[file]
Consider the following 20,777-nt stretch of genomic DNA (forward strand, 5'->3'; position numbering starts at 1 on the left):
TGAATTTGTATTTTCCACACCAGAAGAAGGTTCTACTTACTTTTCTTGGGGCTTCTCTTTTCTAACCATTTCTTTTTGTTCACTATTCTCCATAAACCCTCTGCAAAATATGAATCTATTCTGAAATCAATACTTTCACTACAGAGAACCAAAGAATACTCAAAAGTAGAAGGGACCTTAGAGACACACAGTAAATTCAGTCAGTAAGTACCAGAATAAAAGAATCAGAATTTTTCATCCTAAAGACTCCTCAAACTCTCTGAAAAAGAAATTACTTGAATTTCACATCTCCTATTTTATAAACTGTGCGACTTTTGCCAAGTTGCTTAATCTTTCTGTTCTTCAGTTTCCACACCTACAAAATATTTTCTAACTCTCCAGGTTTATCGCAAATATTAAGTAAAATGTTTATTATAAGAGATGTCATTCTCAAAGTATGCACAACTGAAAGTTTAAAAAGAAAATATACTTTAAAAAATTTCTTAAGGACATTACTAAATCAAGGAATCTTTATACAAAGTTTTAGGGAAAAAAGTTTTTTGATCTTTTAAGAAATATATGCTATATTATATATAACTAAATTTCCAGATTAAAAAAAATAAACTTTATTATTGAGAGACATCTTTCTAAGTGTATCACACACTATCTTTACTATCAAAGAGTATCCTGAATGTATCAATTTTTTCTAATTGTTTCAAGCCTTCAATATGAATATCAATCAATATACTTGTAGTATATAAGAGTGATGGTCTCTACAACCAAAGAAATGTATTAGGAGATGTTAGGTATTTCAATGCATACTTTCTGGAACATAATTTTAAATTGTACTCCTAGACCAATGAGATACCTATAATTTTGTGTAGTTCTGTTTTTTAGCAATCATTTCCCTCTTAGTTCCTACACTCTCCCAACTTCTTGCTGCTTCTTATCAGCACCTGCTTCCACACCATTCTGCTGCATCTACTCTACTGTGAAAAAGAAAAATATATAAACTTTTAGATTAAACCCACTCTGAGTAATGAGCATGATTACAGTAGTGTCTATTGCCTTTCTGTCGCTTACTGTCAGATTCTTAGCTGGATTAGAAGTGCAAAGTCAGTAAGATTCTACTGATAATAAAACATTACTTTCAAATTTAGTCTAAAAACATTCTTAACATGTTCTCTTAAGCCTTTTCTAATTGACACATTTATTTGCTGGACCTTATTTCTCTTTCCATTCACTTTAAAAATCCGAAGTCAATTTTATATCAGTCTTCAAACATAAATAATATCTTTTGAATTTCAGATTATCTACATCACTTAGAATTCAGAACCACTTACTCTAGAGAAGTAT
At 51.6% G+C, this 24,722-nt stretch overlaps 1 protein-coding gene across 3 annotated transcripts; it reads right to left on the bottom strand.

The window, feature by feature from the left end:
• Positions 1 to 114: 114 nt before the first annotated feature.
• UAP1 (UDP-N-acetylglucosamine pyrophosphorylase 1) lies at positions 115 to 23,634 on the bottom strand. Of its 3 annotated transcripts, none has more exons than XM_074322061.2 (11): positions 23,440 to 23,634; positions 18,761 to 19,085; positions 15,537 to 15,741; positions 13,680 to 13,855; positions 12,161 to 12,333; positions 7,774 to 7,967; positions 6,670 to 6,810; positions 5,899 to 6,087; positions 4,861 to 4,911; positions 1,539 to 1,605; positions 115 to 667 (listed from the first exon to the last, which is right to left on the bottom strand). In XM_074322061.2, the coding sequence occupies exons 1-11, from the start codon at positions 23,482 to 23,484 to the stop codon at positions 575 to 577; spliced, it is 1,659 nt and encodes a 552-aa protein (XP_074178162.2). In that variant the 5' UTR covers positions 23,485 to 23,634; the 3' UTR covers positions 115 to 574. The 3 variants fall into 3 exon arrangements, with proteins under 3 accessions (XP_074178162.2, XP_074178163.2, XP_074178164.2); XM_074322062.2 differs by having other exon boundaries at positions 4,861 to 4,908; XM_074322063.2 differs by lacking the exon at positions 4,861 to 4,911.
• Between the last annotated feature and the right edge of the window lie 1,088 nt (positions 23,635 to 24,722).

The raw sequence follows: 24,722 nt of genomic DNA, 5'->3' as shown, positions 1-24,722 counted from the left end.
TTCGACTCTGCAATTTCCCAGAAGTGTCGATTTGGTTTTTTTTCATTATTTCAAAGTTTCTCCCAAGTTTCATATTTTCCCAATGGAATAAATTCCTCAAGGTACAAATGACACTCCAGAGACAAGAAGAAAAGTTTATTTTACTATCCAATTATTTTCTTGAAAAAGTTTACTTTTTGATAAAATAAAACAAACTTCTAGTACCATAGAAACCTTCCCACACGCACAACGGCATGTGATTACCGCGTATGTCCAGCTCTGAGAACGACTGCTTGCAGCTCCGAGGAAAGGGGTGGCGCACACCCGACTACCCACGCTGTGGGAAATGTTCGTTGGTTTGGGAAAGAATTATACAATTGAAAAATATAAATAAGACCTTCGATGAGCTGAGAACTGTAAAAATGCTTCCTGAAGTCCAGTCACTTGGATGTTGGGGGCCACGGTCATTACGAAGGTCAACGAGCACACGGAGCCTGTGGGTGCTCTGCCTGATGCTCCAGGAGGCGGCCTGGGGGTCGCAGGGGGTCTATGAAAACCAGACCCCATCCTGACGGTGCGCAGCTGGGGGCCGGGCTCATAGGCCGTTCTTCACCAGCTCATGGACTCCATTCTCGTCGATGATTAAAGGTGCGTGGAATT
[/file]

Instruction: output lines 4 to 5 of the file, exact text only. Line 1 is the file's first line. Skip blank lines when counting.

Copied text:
The window, feature by feature from the left end:
• Positions 1 to 114: 114 nt before the first annotated feature.